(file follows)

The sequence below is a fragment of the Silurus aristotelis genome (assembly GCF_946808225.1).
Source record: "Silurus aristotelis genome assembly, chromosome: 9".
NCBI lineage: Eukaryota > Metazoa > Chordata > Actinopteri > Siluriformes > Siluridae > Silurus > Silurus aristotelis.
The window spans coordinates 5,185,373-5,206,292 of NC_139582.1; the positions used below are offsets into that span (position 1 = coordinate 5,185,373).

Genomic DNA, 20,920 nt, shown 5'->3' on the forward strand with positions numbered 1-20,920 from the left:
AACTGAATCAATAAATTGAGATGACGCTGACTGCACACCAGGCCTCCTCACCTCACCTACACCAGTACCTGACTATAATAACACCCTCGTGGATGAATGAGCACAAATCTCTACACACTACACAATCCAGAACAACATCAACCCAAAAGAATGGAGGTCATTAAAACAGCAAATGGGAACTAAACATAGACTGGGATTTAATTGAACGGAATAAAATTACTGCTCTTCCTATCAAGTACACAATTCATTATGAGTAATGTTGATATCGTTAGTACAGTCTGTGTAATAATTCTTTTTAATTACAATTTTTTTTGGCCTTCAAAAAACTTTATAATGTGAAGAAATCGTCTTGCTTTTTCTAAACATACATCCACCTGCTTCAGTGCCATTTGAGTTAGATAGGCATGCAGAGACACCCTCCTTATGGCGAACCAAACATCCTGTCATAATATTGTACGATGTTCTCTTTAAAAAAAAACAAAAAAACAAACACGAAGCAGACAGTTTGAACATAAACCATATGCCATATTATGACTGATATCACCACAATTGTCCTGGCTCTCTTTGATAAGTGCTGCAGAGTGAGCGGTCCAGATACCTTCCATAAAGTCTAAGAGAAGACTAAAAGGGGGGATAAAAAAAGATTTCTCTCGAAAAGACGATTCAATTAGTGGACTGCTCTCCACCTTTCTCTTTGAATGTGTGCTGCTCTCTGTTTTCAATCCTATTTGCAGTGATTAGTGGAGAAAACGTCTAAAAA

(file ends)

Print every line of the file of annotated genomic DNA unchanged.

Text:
The sequence below is a fragment of the Silurus aristotelis genome (assembly GCF_946808225.1).
Source record: "Silurus aristotelis genome assembly, chromosome: 9".
NCBI lineage: Eukaryota > Metazoa > Chordata > Actinopteri > Siluriformes > Siluridae > Silurus > Silurus aristotelis.
The window spans coordinates 5,185,373-5,206,292 of NC_139582.1; the positions used below are offsets into that span (position 1 = coordinate 5,185,373).

Genomic DNA, 20,920 nt, shown 5'->3' on the forward strand with positions numbered 1-20,920 from the left:
AACTGAATCAATAAATTGAGATGACGCTGACTGCACACCAGGCCTCCTCACCTCACCTACACCAGTACCTGACTATAATAACACCCTCGTGGATGAATGAGCACAAATCTCTACACACTACACAATCCAGAACAACATCAACCCAAAAGAATGGAGGTCATTAAAACAGCAAATGGGAACTAAACATAGACTGGGATTTAATTGAACGGAATAAAATTACTGCTCTTCCTATCAAGTACACAATTCATTATGAGTAATGTTGATATCGTTAGTACAGTCTGTGTAATAATTCTTTTTAATTACAATTTTTTTTGGCCTTCAAAAAACTTTATAATGTGAAGAAATCGTCTTGCTTTTTCTAAACATACATCCACCTGCTTCAGTGCCATTTGAGTTAGATAGGCATGCAGAGACACCCTCCTTATGGCGAACCAAACATCCTGTCATAATATTGTACGATGTTCTCTTTAAAAAAAAACAAAAAAACAAACACGAAGCAGACAGTTTGAACATAAACCATATGCCATATTATGACTGATATCACCACAATTGTCCTGGCTCTCTTTGATAAGTGCTGCAGAGTGAGCGGTCCAGATACCTTCCATAAAGTCTAAGAGAAGACTAAAAGGGGGGATAAAAAAAGATTTCTCTCGAAAAGACGATTCAATTAGTGGACTGCTCTCCACCTTTCTCTTTGAATGTGTGCTGCTCTCTGTTTTCAATCCTATTTGCAGTGATTAGTGGAGAAAACGTCTAAAAA